It was also during her time as a budtender that she had the opportunity to meet “hundreds,” she told VICE Impact, of people who shared with her their life-changing stories about cannabis.
“I’ve seen people come in that were on 18 prescription pills a day, which I can’t even fathom,” the Los Angeles native said. “Seeing them, over time, over months taking one [pill] or none and [I was able] to be there for that journey.”
Working in the dispensary inspired her and “fueled her ambition,” which she says can be seen in her music, in the events she produces through Zen and Kush, and the education she provides at her events.
Recognizing her natural love for cannabis and her talent as a rapper, she decided to infuse the two together to spread her knowledge about the plant. Her plate is quite full, too, as she just released her first EP, titled “West Coast Enchanted.” She’s also hosting a healing event on May 5 through Zen and Kush.
The event company, whose name was inspired by Snoop Dogg’s “Gin and Juice,” infuses wellness, cannabis education, art and “all things fly” in its monthly events that vary in theme.
“Build a community, elevate consciousness – this is where you want to be,” she said of her Zen and Kush events. “It’s a very sacred container and it’s available to everyone.”
Minelli Eustacio-Costa , Cannabis Yoga Instructor -- @yogawithminelli
For Minelli Eustacio-Costa, smoking weed before going to a yoga class was something she did because it felt good. It never occurred to her that it could grow into a weekly class with several students in a yoga studio.
The London native has been a yoga instructor for over three years but she told VICE Impact that she was growing weary of teaching vinyasa yoga. After a bit of research, in January 2017, Eustacio-Costa decided that she was ready to break from the norm and lead cannabis enhanced yoga classes where students would be able to smoke weed and use CBD oils or tinctures.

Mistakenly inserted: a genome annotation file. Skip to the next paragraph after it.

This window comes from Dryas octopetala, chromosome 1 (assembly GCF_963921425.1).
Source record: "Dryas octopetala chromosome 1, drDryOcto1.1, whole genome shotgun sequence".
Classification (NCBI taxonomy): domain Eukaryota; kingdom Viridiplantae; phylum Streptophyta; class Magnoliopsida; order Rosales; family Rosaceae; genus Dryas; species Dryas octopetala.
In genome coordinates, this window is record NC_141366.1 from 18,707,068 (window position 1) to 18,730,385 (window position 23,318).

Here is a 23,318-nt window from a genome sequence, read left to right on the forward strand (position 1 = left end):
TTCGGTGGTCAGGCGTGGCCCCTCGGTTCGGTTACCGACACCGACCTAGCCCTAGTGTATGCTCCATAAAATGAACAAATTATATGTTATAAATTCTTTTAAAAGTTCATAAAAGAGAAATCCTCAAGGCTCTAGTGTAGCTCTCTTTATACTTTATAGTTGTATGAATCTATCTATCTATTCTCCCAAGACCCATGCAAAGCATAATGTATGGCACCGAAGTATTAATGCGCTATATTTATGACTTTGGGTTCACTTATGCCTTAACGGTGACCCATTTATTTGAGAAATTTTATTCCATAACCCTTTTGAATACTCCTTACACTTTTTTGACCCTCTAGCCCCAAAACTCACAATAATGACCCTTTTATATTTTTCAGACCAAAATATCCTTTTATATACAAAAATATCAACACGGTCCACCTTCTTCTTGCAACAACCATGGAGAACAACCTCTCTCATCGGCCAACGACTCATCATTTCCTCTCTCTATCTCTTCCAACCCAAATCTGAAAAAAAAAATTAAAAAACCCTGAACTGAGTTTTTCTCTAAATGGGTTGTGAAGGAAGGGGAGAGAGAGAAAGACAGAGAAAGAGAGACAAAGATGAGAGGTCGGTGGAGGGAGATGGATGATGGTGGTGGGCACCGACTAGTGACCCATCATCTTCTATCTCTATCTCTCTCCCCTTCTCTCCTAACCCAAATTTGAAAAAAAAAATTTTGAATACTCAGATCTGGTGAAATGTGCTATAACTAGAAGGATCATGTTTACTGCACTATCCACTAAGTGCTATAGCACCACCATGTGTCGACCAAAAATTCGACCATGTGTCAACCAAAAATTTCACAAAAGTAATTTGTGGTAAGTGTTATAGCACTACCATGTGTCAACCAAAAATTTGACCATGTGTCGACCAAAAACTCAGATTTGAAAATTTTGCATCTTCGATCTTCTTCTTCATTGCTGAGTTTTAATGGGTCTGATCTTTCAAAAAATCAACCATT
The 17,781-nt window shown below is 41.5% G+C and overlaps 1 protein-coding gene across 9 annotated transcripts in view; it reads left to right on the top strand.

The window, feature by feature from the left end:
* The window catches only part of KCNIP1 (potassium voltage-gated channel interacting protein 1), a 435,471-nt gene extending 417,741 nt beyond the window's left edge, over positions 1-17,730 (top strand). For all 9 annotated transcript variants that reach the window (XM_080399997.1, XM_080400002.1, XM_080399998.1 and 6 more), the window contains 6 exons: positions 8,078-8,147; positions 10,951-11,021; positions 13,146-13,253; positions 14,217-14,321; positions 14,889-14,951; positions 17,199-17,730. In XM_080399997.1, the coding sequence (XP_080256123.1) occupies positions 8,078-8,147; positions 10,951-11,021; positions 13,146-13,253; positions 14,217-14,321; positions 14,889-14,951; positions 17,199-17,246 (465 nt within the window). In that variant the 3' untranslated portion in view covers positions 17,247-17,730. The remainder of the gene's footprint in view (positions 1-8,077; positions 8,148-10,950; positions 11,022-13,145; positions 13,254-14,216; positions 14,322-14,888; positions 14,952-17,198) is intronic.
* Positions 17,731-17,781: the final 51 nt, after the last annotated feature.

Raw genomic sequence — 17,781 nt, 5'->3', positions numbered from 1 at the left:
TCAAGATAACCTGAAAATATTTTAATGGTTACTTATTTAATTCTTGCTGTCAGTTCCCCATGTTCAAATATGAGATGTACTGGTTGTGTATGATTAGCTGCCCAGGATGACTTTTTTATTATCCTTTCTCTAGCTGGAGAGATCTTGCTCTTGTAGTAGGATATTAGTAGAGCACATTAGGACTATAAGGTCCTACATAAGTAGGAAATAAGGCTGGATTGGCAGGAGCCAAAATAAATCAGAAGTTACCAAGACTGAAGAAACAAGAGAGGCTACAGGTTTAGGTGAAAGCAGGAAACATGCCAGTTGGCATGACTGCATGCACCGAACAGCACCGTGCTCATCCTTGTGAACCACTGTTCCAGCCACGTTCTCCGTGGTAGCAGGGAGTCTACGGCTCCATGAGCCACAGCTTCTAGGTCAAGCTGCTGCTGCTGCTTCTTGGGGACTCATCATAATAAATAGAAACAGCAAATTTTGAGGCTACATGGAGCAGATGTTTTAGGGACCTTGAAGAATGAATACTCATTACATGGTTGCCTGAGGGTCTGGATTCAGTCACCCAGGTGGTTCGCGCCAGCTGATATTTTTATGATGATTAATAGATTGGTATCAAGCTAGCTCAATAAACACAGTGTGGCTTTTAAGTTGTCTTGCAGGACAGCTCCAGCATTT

“I wasn’t enjoying the kind of yoga I was teaching anymore,” she said. “Then I was just like, ‘Why don’t I start teaching classes that I actually enjoy?’ I started thinking about teaching classes in my home with weed.”
But Eustacio-Costa, who has been living in Los Angeles for 14 years, admits that it wasn’t without challenges as she began to outgrow teaching in her home and started looking for venues to use for her yoga classes.
She emailed at least 30 people on Craigslist, yoga studios, and other places she thought would work for her cannabis yoga classes. She would either never hear back from the venues, or she would be told smoking wasn’t allowed on the premises.
“It’s really hard to find places, especially yoga studios and places that are appropriate to do yoga, that allow you to smoke there,” she explained.
Prior to becoming a full-time cannabis yoga instructor, she worked in a hospital as a nurse assistant. The “bureaucracy” of the healthcare system left her feeling like she wasn’t really helping people in a real way. Additionally, she felt like she was living a double life because she would “never talk about” the fact that she smoked weed out of fear of being fired. Eustacio-Costa’s cannabis enhanced yoga classes now happen weekly in Los Angeles.
“Right now, I am helping on the spiritual level and wellbeing level and self-care – which to me I feel like is a little bit deeper,” she said of her classes.